I'm not assuming everyone reading this is an expert of RolePlaying Game tropes, so there will be brief summaries of what these classes are, and why YOU should care.
This is especially the case because this is more about the players than what they're playing, and this isn't turning into a full-on RPG parody storyline.
I might also deviate from what someone might expect based on their favorite games, so this should put all of us on the same page. This is same-page-making action, right here.
I should point out that nobody HAS to play their paladins as sticks in the mud. At least, not in most games. I've heard some games, or editions of games, had it so paladins could lose their fancy powers if other people in their party did things their god(s) wouldn't approve of, so...
Kind of hard to blame them for being sticks in the mud in THAT case.
Were Rich interested in being an unreasonable problem player, and not just a challenging one, I imagine he would've gone with a Rogue / Thief class. I've heard several stories about games that have involved problem rogues (mostly as a result of them using thief skills for the purposes of trolling with excuses like "but that's what my chaotic neutral thief would do!").
Not that I'm calling out rogue-class players. Ultimately, how you play matters more than what class you play.
It's just if you want to be a jerk character who steals from their own party and does sneaky stuff, a high dexterity stat is going to help with that.
I'm taking a chance by pointing out something people might not even be thinking about, but...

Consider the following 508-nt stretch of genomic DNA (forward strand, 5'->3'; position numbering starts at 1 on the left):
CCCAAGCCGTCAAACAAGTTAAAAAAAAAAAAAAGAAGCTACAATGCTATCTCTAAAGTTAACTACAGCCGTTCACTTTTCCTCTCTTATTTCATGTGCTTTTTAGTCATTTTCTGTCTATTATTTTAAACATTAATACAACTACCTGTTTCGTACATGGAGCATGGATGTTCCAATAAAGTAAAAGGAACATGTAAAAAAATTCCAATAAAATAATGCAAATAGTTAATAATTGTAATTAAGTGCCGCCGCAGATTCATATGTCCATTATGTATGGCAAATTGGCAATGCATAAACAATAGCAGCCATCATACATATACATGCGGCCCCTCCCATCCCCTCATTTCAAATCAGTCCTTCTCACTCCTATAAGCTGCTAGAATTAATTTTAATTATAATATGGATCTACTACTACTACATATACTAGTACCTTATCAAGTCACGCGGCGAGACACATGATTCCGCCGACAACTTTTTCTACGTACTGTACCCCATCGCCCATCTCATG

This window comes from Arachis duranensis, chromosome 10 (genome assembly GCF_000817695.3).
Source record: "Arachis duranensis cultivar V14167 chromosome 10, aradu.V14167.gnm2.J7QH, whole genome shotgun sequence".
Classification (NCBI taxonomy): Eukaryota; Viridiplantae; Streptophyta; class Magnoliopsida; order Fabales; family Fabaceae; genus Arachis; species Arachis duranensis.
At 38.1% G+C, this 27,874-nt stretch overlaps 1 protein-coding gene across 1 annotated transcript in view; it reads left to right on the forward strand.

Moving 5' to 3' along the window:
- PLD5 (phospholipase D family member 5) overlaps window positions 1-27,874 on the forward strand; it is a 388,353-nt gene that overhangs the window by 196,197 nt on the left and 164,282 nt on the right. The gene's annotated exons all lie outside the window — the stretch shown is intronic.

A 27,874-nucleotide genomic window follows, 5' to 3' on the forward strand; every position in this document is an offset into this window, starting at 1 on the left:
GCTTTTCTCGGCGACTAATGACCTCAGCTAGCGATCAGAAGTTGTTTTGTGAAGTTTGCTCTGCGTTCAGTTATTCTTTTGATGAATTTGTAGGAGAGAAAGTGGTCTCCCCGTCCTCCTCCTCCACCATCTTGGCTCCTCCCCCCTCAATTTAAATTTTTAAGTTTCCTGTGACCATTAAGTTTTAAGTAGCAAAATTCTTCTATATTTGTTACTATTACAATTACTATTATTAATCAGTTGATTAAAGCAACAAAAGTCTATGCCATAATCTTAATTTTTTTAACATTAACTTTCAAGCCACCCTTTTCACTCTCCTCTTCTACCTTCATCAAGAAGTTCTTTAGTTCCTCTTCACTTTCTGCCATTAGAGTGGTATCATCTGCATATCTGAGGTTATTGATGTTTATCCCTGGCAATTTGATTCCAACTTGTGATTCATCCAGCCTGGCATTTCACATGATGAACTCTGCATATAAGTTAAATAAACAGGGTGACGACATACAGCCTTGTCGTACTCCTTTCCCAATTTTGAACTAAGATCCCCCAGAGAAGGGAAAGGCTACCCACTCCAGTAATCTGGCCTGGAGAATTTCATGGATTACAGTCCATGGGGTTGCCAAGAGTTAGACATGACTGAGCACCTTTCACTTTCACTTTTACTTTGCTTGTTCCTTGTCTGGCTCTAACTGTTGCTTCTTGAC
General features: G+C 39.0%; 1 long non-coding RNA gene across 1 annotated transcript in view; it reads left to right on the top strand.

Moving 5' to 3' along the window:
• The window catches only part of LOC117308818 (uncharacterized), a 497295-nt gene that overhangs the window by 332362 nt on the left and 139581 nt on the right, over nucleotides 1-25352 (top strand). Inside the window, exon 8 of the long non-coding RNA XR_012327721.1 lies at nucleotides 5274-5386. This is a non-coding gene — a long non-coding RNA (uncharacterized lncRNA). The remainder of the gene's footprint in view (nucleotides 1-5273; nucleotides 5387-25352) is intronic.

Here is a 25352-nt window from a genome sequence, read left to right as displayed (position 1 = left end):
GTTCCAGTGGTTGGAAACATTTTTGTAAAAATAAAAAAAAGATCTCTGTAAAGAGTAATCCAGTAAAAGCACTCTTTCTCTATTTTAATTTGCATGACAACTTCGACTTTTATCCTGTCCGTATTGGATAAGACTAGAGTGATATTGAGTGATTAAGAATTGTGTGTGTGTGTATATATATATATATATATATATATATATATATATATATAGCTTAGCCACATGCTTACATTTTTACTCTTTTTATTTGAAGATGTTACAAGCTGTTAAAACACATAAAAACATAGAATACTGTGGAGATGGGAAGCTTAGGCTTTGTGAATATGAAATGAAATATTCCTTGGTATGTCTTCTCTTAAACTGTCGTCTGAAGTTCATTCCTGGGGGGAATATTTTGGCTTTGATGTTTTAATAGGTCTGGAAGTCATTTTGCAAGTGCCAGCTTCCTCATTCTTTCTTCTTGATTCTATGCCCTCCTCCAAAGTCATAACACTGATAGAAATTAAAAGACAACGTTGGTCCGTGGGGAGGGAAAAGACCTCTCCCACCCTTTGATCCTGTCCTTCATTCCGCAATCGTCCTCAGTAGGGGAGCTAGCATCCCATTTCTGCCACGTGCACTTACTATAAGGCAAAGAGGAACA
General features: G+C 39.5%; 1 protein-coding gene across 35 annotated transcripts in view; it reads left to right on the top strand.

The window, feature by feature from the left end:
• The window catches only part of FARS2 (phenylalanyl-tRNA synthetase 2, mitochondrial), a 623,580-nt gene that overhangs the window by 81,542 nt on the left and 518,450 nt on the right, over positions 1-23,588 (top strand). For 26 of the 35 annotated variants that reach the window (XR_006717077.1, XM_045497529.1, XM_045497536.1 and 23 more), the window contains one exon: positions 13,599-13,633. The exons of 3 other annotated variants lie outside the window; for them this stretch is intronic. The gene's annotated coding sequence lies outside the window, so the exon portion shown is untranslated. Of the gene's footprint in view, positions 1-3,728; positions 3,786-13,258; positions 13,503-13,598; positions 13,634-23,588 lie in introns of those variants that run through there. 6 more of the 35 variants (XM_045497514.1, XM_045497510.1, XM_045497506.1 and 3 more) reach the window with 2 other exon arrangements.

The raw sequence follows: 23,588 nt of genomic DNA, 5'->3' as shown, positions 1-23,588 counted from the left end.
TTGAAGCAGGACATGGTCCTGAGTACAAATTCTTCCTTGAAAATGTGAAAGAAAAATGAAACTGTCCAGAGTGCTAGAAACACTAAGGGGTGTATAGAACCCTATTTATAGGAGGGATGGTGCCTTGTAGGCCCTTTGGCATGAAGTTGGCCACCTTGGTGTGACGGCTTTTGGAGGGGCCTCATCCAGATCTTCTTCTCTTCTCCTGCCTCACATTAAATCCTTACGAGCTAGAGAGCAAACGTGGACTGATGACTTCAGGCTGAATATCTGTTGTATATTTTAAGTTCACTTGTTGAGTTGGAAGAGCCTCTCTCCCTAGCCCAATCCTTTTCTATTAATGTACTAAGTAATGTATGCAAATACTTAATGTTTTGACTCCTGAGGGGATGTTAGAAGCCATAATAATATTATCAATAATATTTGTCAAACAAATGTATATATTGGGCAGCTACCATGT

I feel I need to be willing to be more minimalist on backgrounds in general, as not every panel needs a background. This is especially true in greyscale, in which not having a background can really let the characters stand out more.
(It's even MORE especially true in 100% black and white.)
But I get used to backgrounds being present, and when they're not there, I'm always asking "where's background"?
While too many backgrounds is a better habit than too few, I'm not the best at picking and choosing when to use them.
So, naturally, I was divided on what I should do with backgrounds while they're at the table. Just, um, a FEW factors resulted in me deciding to go minimalist...
1 - I'm going to be cheating the heck out of character positioning in order to show faces and poses, which could have some strange results combined with backgrounds.
2 - The various things Rich and Ellen should be overlapping with in this comic don't contrast well with their hair.
3 - Where they're sitting in the comic shop would end up showing a lot of what's behind them (ESPECIALLY with George, but also with Rich). I'd end up feeling compelled to show other customers (and Justin) to keep the store from feeling empty.
4 - Depending on who's talking to whom, there should be characters overlapping characters. Invisible George being invisible is easier to accept without background details reminding you that there should be a George there.